[Z]: It took me about two years but I realized I needed to do something different. I was still in Tallahassee, and I knew I had to move to a bigger city if I wanted to achieve something more. My closest options were Jacksonville, Orlando, Tampa, and Atlanta. I ultimately decided to go to Atlanta because my brother had been there since the Olympics and his family was willing to put me up until I got my act together. I went back to art school and got an Associates in Graphic Design in a little over two years. A few months later, I joined a startup called TripLingo. I wasn’t doing any design, but at least I was working closely with a designer and dabbling in app development.
[R]: Do you ever become a graphic designer?
[Z]: After TripLingo, I joined ShootProof as a front-end engineer. I was still in a development role, but I was able to collaborate with the product design team on a daily basis. Every so often an opportunity would come along where I could exercise my creativity. I started taking on more design tasks and less development work. It was pretty obvious to everyone that I was more interested in the design-side of things. A spot on the design team eventually opened up, and I quickly transferred over.
“It was pretty obvious to everyone that I was more interested in the design-side of things.”
[R]: What’s the hardest part about being a designer?
[Z]: I actually struggle with imposter syndrome on the regular – more so though when I was a developer than a designer. I think the solutions come more naturally as a designer, but sometimes my views don’t align with my peers and I have to defend my decisions. So to me, that’s the most difficult part – not getting too attached to any particular solution and having to validate your work whether it be through data or pre-existing patterns or mental models. I can admit when I'm wrong though.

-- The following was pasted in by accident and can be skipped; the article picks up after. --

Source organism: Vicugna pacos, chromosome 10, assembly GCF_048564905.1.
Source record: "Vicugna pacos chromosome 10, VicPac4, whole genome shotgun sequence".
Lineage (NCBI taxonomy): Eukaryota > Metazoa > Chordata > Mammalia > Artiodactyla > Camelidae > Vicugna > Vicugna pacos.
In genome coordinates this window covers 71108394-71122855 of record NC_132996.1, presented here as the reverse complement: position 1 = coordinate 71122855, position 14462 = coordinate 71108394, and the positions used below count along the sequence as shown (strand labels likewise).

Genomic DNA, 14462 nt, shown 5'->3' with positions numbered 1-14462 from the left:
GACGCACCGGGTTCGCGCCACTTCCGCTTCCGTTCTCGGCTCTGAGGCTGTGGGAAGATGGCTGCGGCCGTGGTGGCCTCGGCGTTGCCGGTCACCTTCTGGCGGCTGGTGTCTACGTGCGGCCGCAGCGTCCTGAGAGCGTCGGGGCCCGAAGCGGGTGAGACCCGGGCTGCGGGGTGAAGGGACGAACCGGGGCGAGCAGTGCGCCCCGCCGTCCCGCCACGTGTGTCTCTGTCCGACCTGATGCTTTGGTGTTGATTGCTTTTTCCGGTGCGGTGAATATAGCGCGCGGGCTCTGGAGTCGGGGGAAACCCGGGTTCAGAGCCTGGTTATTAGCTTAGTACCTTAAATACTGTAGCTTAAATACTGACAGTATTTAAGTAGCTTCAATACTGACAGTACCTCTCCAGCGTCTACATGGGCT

[R]: Are you glad you chose Atlanta over San Diego?
[Z]: San Diego never even crossed my mind.
[R]: It’s a fantastic city. You should’ve gone to San Diego.
[Z]: I’m sure it’s a great city, but I’m happy that I picked Atlanta. Before I moved to Atlanta, I had zero style. My friends will probably say that I still lack style, but I think my fashion-sense has increased tremendously just by being exposed to the various people and cultures that this city offers. I’ve met a ton of amazing and talented people here, and without some of these friendships, I’m not sure where I would be right now.
Plus, the food scene is incredible. I live in a great part of the city where I can take advantage of that. There’s always something for me to do and explore.
[R]: Where’s your favorite place to eat in Atlanta?
[Z]: I love pizza. It’s a toss up between Antico and Ammazza, but I’d probably say Ammazza because it’s less than a 15 minute walk from my place. The best wings in town are at The Local. If they're not the best, they're definitely top five dead or alive.
[R]: Word on the street is that you also have quite the shoe fetish.
[Z]: (Laughs) I have a bunch of sneakers, but I wouldn’t call myself a “sneakerhead”. I only have so many sneakers in my rotation, and I’m actually trying to offload some of my collection. A lot of my shoes are just sitting in my closet collecting dust.
[R]: Do you have a favorite sneaker?
[Z]: I love all my children equally. But really, it’s the Air Max 90 Infrared.
[R]: Last question: If you had a magic time machine, what advice would you give to a young, bushy-tailed version of yourself?
[Z]: That’s a good question. I would probably tell myself to lighten up and stop being so serious. Not a whole lot of my friends realize this, but I can be very serious at times – mostly because I’m always chasing after my idea of perfection. I’m just now realizing that this pursuit has held me back. You need to know when to let go and settle.
At the same time, don’t settle with being practical. You won’t be happy if you take the easy road and let other people make those tough decisions for you. Trust your intuition and keep pushing yourself.
Keep your circle tight. Try to surround yourself with people that are smarter and more talented than you. For the record, most of my friends are way smarter and more talented than I’ll ever be.
Finally, don’t buy those Yeezy’s. They’re already played out. Stick with the classics.
[R]: Thank you Zaddy.
“You won’t be happy if you take the easy road and let other people make those tough decisions for you. Trust your intuition and keep pushing yourself.”